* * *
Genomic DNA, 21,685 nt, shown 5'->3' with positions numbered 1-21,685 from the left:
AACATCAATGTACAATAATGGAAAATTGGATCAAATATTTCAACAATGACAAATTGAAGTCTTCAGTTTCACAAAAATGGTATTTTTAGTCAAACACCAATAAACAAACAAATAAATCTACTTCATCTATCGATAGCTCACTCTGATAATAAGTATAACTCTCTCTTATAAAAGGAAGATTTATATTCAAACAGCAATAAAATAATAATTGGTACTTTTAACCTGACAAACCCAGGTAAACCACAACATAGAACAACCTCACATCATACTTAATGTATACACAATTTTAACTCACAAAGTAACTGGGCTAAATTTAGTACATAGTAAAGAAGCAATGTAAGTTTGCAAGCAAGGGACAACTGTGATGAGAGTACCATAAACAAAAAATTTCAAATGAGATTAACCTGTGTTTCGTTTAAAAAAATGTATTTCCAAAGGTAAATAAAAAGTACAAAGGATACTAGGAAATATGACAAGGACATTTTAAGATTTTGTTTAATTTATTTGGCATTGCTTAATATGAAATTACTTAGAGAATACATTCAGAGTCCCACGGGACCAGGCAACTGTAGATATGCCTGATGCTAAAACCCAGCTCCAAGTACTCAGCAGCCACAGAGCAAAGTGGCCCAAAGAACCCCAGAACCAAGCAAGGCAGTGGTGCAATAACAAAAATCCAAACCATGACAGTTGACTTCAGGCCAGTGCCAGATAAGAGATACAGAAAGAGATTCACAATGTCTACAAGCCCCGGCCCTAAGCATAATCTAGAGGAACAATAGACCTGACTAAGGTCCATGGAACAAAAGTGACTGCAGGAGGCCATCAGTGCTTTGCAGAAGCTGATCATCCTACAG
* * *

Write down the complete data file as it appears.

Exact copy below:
Genomic DNA, 21,685 nt, shown 5'->3' with positions numbered 1-21,685 from the left:
AACATCAATGTACAATAATGGAAAATTGGATCAAATATTTCAACAATGACAAATTGAAGTCTTCAGTTTCACAAAAATGGTATTTTTAGTCAAACACCAATAAACAAACAAATAAATCTACTTCATCTATCGATAGCTCACTCTGATAATAAGTATAACTCTCTCTTATAAAAGGAAGATTTATATTCAAACAGCAATAAAATAATAATTGGTACTTTTAACCTGACAAACCCAGGTAAACCACAACATAGAACAACCTCACATCATACTTAATGTATACACAATTTTAACTCACAAAGTAACTGGGCTAAATTTAGTACATAGTAAAGAAGCAATGTAAGTTTGCAAGCAAGGGACAACTGTGATGAGAGTACCATAAACAAAAAATTTCAAATGAGATTAACCTGTGTTTCGTTTAAAAAAATGTATTTCCAAAGGTAAATAAAAAGTACAAAGGATACTAGGAAATATGACAAGGACATTTTAAGATTTTGTTTAATTTATTTGGCATTGCTTAATATGAAATTACTTAGAGAATACATTCAGAGTCCCACGGGACCAGGCAACTGTAGATATGCCTGATGCTAAAACCCAGCTCCAAGTACTCAGCAGCCACAGAGCAAAGTGGCCCAAAGAACCCCAGAACCAAGCAAGGCAGTGGTGCAATAACAAAAATCCAAACCATGACAGTTGACTTCAGGCCAGTGCCAGATAAGAGATACAGAAAGAGATTCACAATGTCTACAAGCCCCGGCCCTAAGCATAATCTAGAGGAACAATAGACCTGACTAAGGTCCATGGAACAAAAGTGACTGCAGGAGGCCATCAGTGCTTTGCAGAAGCTGATCATCCTACAG